Is it your turn to make the guacamole at the Super Bowl party this year?
If so, be careful. You don't want to join the thousands of people who've ended up in an emergency room for avocado-related injuries.
"These injuries are exceedingly common," says Dr. Matt Aizpuru of the Mayo Clinic.
Aizpuru is the co-author of a 2019 study published in The American Journal of Emergency Medicine that found that as avocado consumption has gone up in America, so too have avocado-related knife injuries.
Aizpuru and his colleagues looked at emergency room data and found that between 1998 and 2017 an estimated 50,413 people paid a visit to the emergency room for an avocado-related knife mishap. Aizpuru says that in 1998 there were around 650 such injuries. By 2017, there were nearly 6,000, close to a 10-fold increase.
The most common demographic injured were women aged 23-29, according to the study, and injuries were most common on the left — and likely nondominant — hands of patients.
"When you're trying to free the pit up, it's just too easy to slip the knife off and catch yourself on the hand," he says.
He would know. While in medical school at Emory University, Aizpuru sliced his left thumb cutting an avocado for his own guacamole. The accident inspired him to study how common this injury is.
"I thought, if this is happening to me, it's surely happening to other people who are cutting avocados way more often than I do," he says.
A trend emerged when Aizpuru and his colleagues looked at that dataset alongside the U.S. Department of Agriculture's data on avocado consumption.
"We theorized that avocado-related injuries aren't happening more frequently or less frequently — just that people are eating more avocados," he says.
Since completing the study, Aizpuru takes extra precaution. Whenever he cuts an avocado now, he protects his left hand by covering it with a heavy dish rag. He also recommends the plastic cutting alternatives out there.
Assuming people are eating more guacamole this Super Bowl Sunday, Maria Raven, chief of emergency medicine at the University of California, San Francisco, expects a rise in visits. She says patients come in for the injury about once a week.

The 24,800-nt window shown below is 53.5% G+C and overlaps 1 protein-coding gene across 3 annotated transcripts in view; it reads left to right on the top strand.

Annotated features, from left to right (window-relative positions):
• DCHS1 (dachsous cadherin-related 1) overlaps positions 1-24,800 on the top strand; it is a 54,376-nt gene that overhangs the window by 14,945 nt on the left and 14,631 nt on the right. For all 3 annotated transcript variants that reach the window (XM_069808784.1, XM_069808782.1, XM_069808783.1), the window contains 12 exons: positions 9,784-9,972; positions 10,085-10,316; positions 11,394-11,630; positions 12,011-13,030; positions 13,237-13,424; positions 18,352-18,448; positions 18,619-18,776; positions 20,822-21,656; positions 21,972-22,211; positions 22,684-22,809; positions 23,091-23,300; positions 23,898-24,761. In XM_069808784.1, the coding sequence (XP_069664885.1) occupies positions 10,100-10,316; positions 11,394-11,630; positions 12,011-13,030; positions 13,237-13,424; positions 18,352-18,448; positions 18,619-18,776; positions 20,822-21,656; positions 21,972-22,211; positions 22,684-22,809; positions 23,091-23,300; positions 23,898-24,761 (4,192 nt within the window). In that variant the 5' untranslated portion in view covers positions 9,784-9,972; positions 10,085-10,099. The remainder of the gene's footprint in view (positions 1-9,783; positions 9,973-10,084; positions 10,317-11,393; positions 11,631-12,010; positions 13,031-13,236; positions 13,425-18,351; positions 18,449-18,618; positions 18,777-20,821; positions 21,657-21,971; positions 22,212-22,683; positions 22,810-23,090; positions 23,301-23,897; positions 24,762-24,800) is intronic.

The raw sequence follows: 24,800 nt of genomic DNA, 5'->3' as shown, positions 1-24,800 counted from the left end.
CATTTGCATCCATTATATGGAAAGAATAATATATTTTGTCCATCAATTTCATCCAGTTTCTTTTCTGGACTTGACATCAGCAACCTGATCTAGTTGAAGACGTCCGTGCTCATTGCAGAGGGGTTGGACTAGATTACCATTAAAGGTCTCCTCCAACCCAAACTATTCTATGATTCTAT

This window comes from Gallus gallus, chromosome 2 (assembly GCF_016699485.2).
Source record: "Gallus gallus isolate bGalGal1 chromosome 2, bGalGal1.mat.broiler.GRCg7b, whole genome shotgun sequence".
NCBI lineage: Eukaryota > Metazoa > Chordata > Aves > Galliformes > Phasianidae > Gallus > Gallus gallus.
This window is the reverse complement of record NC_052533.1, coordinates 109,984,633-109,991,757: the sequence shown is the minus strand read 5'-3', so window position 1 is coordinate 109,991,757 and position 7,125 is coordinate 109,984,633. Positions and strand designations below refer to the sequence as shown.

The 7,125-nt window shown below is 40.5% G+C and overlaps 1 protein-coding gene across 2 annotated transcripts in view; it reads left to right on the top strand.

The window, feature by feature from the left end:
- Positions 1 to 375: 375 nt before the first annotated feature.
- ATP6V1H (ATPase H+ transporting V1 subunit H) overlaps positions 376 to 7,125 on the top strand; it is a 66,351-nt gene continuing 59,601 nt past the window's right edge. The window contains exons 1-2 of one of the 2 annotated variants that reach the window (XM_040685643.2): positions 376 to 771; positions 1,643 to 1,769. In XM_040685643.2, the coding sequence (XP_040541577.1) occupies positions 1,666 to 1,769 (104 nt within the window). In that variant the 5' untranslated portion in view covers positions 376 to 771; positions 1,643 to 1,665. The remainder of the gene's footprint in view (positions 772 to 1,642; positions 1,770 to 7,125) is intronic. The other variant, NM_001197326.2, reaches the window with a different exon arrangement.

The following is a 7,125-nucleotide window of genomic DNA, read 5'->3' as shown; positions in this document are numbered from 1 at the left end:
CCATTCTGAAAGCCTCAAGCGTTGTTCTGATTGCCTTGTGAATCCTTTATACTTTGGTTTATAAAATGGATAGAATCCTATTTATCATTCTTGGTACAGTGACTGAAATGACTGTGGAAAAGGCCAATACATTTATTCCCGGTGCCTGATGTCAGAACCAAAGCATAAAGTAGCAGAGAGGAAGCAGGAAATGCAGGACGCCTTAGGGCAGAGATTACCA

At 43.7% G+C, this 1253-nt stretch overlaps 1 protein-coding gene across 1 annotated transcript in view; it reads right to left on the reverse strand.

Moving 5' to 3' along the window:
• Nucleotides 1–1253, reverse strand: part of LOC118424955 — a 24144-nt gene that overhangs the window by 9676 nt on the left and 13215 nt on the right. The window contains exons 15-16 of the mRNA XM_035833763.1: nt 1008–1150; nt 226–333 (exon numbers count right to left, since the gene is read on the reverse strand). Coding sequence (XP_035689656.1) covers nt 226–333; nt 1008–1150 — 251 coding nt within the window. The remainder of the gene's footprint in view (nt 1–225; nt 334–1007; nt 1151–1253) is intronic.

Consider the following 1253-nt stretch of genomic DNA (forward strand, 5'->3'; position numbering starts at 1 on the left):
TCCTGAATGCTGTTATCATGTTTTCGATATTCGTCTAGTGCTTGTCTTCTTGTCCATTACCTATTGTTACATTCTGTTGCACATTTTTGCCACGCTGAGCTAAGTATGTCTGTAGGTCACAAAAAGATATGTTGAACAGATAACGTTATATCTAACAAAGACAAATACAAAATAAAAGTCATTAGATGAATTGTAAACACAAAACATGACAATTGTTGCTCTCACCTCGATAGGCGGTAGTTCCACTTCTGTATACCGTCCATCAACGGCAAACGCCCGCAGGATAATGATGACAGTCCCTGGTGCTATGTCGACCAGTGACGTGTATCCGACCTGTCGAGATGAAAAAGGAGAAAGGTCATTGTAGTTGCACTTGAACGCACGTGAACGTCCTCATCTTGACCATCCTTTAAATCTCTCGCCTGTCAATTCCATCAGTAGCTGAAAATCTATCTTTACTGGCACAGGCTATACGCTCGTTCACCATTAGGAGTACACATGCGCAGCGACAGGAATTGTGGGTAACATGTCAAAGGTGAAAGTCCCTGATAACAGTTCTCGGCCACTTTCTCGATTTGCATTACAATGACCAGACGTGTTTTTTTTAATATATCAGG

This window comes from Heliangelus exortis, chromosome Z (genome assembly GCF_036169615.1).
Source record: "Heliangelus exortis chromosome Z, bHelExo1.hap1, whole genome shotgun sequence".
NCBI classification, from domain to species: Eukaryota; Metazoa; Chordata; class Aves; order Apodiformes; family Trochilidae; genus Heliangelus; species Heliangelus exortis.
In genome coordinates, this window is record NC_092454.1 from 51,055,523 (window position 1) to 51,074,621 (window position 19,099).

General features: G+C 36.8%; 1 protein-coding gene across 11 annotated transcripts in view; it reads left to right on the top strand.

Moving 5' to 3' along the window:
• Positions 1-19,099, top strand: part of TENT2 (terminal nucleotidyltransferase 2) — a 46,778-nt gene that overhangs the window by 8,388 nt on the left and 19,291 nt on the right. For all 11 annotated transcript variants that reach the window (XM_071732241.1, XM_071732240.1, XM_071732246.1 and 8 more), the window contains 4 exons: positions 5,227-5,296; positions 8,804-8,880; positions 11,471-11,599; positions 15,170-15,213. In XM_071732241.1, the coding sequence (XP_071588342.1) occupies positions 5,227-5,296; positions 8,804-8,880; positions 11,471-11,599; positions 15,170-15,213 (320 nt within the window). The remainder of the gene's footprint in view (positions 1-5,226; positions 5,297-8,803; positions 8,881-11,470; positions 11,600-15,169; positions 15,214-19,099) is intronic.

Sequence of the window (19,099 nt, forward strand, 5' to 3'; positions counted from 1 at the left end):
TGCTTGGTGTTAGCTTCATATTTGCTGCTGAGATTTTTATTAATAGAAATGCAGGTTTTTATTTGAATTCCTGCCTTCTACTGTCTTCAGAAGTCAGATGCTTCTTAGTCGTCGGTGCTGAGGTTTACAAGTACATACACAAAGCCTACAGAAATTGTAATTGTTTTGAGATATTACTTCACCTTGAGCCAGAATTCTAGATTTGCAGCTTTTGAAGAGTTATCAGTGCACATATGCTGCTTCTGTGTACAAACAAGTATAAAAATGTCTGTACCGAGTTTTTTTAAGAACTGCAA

That may sound like a lot, but according to a separate study published in the January issue of the American Journal of Health Behavior, avocado mishaps account for only 2% of all knife-related injuries.
Only in rare cases do these types of injuries require surgery, Raven says.
Ryan Endress, a hand surgeon with the University of Kansas Health System, wishes his patients were more careful.
"It's best to just avoid holding whatever item you're cutting, and if you are going to hold what you're cutting, always cut away from yourself," he says.
Wilmer Carcamo, the executive chef of Rosa Mexicano, a restaurant in Washington, suggests a different approach.
Carcamo says he has never cut himself handling avocados, even though his technique involves whacking the pit with a knife. The restaurant, which prides itself on its guacamole, goes through about 2,000 avocados a week.
He says kitchen staffers are trained to follow the same method:
- Once the knife sticks to the pit, wiggle the knife in a right-left motion to loosen up the pit — just enough so it slips easily out of the fruit
- With the knife still attached, knock the pit against a disposal container
- Use a spoon to scoop out that buttery, green good stuff
But Carcamo does have some crucial "don'ts" to impart on those making guacamole: Don't mask the avocado's natural flavor.
"No garlic. No limes."
DAVID FOLKENFLIK, HOST:
Our next story might make some of you very squeamish, especially if you've suffered from avocado hand.